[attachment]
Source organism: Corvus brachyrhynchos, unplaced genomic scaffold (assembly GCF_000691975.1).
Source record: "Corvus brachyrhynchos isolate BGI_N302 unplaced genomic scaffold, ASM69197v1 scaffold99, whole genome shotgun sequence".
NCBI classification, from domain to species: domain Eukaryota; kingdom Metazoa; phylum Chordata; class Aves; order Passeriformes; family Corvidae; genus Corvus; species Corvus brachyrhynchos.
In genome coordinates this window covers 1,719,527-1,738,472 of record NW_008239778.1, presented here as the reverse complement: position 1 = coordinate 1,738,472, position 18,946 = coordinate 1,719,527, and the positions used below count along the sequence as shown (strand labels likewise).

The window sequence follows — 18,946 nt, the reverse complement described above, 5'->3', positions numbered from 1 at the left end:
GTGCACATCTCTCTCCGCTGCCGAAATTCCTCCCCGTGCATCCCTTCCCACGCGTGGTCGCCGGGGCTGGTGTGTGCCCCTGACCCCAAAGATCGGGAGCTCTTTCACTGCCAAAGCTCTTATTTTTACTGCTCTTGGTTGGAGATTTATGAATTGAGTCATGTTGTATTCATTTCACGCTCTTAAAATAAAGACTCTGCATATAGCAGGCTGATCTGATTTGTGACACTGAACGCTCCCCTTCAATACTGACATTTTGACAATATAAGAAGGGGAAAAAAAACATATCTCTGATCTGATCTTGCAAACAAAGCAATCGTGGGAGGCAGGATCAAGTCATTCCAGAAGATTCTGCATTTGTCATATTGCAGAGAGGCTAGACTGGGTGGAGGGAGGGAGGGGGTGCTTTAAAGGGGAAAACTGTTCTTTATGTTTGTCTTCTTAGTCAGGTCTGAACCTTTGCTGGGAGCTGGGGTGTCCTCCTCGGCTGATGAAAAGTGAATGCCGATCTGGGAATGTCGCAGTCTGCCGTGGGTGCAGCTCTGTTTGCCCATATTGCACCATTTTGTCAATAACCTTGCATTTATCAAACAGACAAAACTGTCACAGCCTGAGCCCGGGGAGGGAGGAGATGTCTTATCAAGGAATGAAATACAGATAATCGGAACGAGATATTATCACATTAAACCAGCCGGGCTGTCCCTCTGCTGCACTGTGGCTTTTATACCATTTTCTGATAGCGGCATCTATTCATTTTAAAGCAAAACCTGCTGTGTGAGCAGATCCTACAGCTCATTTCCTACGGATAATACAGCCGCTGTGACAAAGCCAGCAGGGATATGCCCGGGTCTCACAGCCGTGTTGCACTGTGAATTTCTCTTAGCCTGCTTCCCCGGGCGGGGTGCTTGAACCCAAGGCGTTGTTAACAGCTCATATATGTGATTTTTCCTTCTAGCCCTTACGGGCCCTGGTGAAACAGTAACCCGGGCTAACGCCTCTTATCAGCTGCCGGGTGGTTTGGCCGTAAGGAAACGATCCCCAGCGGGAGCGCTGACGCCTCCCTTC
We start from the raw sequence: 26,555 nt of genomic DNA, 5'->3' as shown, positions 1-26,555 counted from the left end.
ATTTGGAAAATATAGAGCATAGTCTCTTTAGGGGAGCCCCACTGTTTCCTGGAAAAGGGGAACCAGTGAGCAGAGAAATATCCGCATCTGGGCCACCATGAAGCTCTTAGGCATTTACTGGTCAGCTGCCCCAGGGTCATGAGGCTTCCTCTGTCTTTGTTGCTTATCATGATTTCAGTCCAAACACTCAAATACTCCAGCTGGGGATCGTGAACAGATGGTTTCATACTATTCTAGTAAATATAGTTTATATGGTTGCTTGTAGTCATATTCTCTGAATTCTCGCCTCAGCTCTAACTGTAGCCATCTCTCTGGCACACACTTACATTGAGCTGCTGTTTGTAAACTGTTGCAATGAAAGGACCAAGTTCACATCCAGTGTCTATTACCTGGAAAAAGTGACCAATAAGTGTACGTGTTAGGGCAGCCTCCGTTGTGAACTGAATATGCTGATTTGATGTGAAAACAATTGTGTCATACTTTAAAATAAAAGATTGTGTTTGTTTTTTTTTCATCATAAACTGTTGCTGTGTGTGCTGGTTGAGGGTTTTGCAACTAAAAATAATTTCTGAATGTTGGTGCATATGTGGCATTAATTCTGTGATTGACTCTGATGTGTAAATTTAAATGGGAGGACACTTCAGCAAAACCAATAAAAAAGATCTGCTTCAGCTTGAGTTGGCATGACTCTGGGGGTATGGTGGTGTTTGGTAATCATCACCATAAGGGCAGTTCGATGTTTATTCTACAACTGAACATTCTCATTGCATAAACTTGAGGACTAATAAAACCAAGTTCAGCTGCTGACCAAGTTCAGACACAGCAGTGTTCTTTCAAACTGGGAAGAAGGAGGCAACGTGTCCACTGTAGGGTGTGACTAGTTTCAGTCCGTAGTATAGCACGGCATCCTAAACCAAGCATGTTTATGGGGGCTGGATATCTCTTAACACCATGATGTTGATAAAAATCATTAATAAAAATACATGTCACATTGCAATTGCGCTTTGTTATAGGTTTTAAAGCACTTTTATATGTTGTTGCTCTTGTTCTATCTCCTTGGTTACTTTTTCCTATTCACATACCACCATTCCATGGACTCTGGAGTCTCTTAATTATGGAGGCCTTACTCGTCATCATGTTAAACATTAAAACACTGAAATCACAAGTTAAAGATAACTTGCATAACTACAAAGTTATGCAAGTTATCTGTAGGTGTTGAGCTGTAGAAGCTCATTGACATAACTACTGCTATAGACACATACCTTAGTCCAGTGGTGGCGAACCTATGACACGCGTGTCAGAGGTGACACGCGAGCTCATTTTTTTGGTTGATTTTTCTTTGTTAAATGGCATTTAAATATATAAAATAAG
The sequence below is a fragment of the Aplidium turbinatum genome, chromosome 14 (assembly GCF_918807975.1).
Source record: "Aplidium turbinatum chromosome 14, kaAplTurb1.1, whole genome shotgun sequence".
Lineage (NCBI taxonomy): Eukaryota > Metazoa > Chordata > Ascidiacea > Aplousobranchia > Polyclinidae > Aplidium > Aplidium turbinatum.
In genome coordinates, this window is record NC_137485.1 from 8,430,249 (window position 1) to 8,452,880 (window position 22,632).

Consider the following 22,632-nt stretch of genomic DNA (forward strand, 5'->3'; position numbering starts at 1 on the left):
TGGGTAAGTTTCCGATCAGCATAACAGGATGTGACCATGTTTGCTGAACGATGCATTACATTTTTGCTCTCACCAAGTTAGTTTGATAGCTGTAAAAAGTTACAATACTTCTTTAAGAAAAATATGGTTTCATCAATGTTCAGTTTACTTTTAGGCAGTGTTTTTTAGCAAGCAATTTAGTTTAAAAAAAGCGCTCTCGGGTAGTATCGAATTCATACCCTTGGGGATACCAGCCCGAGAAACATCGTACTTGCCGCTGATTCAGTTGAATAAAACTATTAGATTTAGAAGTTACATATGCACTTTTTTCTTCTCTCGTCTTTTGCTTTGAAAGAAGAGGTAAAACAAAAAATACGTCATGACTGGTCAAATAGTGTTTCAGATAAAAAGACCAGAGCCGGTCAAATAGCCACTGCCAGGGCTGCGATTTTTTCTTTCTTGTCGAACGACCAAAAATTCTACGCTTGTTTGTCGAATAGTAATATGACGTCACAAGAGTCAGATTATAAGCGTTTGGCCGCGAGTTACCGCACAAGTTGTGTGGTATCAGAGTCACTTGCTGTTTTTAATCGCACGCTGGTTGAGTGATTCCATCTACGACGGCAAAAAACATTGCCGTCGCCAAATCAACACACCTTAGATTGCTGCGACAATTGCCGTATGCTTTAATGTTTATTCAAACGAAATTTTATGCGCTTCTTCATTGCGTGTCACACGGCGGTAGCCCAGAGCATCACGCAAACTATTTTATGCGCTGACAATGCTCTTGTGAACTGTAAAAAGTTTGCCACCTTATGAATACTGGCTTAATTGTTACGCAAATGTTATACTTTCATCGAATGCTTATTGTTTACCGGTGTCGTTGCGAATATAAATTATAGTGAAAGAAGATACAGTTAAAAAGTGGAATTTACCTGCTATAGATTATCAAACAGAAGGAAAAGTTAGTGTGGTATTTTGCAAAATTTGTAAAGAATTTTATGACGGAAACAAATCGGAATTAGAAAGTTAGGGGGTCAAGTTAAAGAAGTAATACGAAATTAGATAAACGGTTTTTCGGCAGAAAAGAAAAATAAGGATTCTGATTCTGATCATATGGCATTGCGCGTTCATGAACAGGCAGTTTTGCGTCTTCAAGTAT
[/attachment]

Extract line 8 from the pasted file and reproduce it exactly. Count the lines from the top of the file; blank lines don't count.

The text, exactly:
ATTTGGAAAATATAGAGCATAGTCTCTTTAGGGGAGCCCCACTGTTTCCTGGAAAAGGGGAACCAGTGAGCAGAGAAATATCCGCATCTGGGCCACCATGAAGCTCTTAGGCATTTACTGGTCAGCTGCCCCAGGGTCATGAGGCTTCCTCTGTCTTTGTTGCTTATCATGATTTCAGTCCAAACACTCAAATACTCCAGCTGGGGATCGTGAACAGATGGTTTCATACTATTCTAGTAAATATAGTTTATATGGTTGCTTGTAGTCATATTCTCTGAATTCTCGCCTCAGCTCTAACTGTAGCCATCTCTCTGGCACACACTTACATTGAGCTGCTGTTTGTAAACTGTTGCAATGAAAGGACCAAGTTCACATCCAGTGTCTATTACCTGGAAAAAGTGACCAATAAGTGTACGTGTTAGGGCAGCCTCCGTTGTGAACTGAATATGCTGATTTGATGTGAAAACAATTGTGTCATACTTTAAAATAAAAGATTGTGTTTGTTTTTTTTTCATCATAAACTGTTGCTGTGTGTGCTGGTTGAGGGTTTTGCAACTAAAAATAATTTCTGAATGTTGGTGCATATGTGGCATTAATTCTGTGATTGACTCTGATGTGTAAATTTAAATGGGAGGACACTTCAGCAAAACCAATAAAAAAGATCTGCTTCAGCTTGAGTTGGCATGACTCTGGGGGTATGGTGGTGTTTGGTAATCATCACCATAAGGGCAGTTCGATGTTTATTCTACAACTGAACATTCTCATTGCATAAACTTGAGGACTAATAAAACCAAGTTCAGCTGCTGACCAAGTTCAGACACAGCAGTGTTCTTTCAAACTGGGAAGAAGGAGGCAACGTGTCCACTGTAGGGTGTGACTAGTTTCAGTCCGTAGTATAGCACGGCATCCTAAACCAAGCATGTTTATGGGGGCTGGATATCTCTTAACACCATGATGTTGATAAAAATCATTAATAAAAATACATGTCACATTGCAATTGCGCTTTGTTATAGGTTTTAAAGCACTTTTATATGTTGTTGCTCTTGTTCTATCTCCTTGGTTACTTTTTCCTATTCACATACCACCATTCCATGGACTCTGGAGTCTCTTAATTATGGAGGCCTTACTCGTCATCATGTTAAACATTAAAACACTGAAATCACAAGTTAAAGATAACTTGCATAACTACAAAGTTATGCAAGTTATCTGTAGGTGTTGAGCTGTAGAAGCTCATTGACATAACTACTGCTATAGACACATACCTTAGTCCAGTGGTGGCGAACCTATGACACGCGTGTCAGAGGTGACACGCGAGCTCATTTTTTTGGTTGATTTTTCTTTGTTAAATGGCATTTAAATATATAAAATAAG